a third
Of tI
Tarr sa
occur i
June 15
a cons
cerely o
suited s
have re
follow t
to broa
edged v
with a
In th
belief n
for dete
of cons
wars ra
of since
that th
veals vi
basis of
says th
liefs ab
the stre
the beli
his acti
cation b
lieve in
not belo
he said,
"are not
of polic

Brewers' Gus Gill is tagged out at plate
, 7K'. }I"?>r{ :7;}d'h" :.""'' .+.\ .a,. !" .. '. .' {:?.a4"k ' "s


Major League Standings

W L Pct. GB
Baltimore 30 30 .625 -
New York 44 35 .557 5%
Detroit 42 35 .545 6%
Boston 41 36 .521 8%
Washington 37 44 .56 13%
Cleveland 34 44 .436 15
xMinnesota 49 26 .653 -
xCalifornia 47 32 .595 4
xOakland 45 35 .563 6%
xKansas City 29 49 .372 21%Y
Chicago 28 53 .343 24
Milwaukee 28 53 .343 24
x-late game not included
Yesterday's Results
Detroit 6, Boston 3
Cleveland 6, Washington 4
Milwaukee 3, Chicago 1
Kansas City at California, inc.
Minnesota at Oakland; inc.
other clubs not scheduled
Today's Games
Boston at Detroit, 2, twi-night
Minnesota at Oakland
Kansas City at California
Chicago at Milwaukee, 2, twi-night
Washington at Cleveland, 2, twi-night
New York at Baltimore


New York
St. Louis

44 36
45 38
39 40
39. 41
34 46
33 48



Opening day,
After a six-month struggle with the
University administration, a children's
day care center finally opened yesterday
in Mary Markley Hall.
Planning for the center was begun last
January by members of Women's Liber-
ation when they asked President Robben
Fleming to allocate space for the center.
Fleming then appointed a committee
headed by education school Dean Wilbur
Cohen to study the request.
Marti Lowry, one of the organizers of
the center. said the committee took no
action on their request for space. "They
pretty much forgot about us," she said.
"Finally we collected signatures on a
petition and presented it to the Regents."
Soon after the center organizers pre-
sented their petition to the Regents, Di-
rector of University Housing John Feld-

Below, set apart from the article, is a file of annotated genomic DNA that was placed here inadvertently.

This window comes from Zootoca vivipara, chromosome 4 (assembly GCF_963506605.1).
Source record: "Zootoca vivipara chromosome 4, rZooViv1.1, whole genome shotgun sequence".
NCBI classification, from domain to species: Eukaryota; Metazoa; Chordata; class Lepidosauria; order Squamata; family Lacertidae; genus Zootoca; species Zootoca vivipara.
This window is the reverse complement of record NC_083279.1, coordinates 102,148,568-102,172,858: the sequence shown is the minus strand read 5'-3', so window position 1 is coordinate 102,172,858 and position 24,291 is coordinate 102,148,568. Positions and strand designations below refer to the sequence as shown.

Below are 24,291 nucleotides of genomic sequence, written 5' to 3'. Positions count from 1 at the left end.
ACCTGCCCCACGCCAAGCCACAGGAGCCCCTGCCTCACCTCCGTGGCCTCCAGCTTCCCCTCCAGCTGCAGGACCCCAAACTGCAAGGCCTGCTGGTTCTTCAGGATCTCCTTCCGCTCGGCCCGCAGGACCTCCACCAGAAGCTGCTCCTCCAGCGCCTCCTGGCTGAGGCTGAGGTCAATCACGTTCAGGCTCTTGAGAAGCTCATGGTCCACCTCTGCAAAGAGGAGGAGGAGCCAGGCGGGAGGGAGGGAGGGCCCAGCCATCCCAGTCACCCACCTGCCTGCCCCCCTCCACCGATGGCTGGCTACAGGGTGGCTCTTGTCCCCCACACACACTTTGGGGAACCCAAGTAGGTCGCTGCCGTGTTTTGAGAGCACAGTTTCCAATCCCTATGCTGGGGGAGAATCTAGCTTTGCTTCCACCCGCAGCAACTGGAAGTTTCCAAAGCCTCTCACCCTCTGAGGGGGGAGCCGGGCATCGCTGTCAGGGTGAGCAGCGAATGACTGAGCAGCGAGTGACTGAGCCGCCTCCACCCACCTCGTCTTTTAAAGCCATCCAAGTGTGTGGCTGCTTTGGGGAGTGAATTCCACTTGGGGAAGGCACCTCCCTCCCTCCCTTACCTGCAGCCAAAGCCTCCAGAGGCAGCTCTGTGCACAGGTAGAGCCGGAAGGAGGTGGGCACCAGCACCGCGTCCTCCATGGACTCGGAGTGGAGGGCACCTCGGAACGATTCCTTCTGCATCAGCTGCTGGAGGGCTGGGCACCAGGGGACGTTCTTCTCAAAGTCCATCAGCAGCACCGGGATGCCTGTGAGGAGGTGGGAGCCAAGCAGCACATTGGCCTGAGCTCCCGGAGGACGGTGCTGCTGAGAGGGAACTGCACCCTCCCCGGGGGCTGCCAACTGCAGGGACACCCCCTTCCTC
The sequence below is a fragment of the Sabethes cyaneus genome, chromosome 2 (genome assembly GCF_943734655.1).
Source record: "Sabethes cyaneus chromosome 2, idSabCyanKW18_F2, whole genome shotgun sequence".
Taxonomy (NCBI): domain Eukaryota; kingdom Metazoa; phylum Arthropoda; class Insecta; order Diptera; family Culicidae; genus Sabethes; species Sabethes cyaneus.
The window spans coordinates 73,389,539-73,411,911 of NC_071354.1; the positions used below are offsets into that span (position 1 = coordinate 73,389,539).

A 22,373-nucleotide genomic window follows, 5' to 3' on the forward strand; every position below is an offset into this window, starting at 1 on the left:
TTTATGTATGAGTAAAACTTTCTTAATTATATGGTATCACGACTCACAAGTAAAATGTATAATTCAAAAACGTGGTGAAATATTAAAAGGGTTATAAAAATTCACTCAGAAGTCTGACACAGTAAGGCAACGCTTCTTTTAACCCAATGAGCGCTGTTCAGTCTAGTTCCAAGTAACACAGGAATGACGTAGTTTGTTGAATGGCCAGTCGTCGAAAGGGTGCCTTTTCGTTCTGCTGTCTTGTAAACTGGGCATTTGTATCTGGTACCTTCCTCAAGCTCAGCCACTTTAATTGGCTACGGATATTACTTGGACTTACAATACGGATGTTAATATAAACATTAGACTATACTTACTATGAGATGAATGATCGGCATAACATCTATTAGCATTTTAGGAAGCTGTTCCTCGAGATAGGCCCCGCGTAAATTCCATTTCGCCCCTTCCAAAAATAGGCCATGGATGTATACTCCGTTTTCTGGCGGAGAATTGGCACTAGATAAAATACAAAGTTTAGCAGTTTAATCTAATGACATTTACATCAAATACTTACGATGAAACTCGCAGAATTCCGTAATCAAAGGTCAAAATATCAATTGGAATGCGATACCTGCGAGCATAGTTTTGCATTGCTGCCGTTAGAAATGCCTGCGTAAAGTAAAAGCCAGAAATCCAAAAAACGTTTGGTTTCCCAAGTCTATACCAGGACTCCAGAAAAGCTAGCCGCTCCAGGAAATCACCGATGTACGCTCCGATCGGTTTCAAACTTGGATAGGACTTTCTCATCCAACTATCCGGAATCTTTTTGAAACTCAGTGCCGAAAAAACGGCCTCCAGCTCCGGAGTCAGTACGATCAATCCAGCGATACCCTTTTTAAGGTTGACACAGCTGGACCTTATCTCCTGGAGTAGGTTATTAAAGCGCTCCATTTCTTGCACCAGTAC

kamp offered them space in several res-
idence halls to use as a temporary loca-
tion for the ceniter. "We chose the dining



at the day-care center draws kid
dayM care

Cincinnati 58 23 .718'
Los Angeles 48 32 .600
Atlanta 41 38 .519
San Francisco 37 42 .469
Houston 34 48 .413
San Diego 32 52 .378
Yesterday's Results
Chicago 3, Montreal, 2, 1st
Chicago 14, Montreal 2, 2nd
Pittsburgh 7, Philadelphia 5
New York 10, St. Louis 3
Los Angeles 10, Houston 8
Cincinnati 5, San Diego 0
Atlanta 12, San Francisco 4
Today's Games
St. Louis at New York
Pittsburgh at Philadelphia
Montreal at Chicago, day
San Francisco at Atlanta
San Diego at Cincinnati
Los Angeles at HoustonR

rooms in Markley because it was the big-
gest," Miss Lowry said.
The number of children at the center
yesterday ranged from about 14 during
the morning to only three in the after-
noon. Miss Lowry said 20 children have
been registered with the center, and with
sufficient volunteers they should be able
to handle many more.
Miss Lowry said organizers of the cen-
ter are still trying- to pressure the Uni-
versity administration to provide more
space in a permanent location the center
could occupy in the fall.
One of the arguments presented in the
proposal for the temporary center was
that it would help to anticipate problems
which might arise in a permanent center
and that much could be learned, both by
the University administrators and the
group running the center.
The original aim of the center organ-
izers was to provide day-long care for the
children of University students and em-

-Daily-Sara Krulwich
[s and smiles.
ployees. However, the center now effec-
tively serves only students because chil-
dren may be left there for periods of only
three hours at a time.
Miss Lowry explained that the center
does not have the facilities to handle
children for longer periods of time. "The
children are all on different schedules,
and they all need to take naps sometime
during the day. That just wouldn't be
possible here," she said.
The center has one salaried director,
but it is staffed entirely by volunteers.
By charging 50 cents per hour to parents
who can pay it, Miss Lowry said the
center should be able to pay the director
and be self-sufficient. Play equipment
was donated by the education school for
use in the day care center.
Anyone interested in working as a
volunteer may contact 663-6829. Parents
may register their children by calling
761-4051, by applying on the second floor
of the Student Activities Building, or by
registering at the center.

Back to Top

© 2023 Regents of the University of Michigan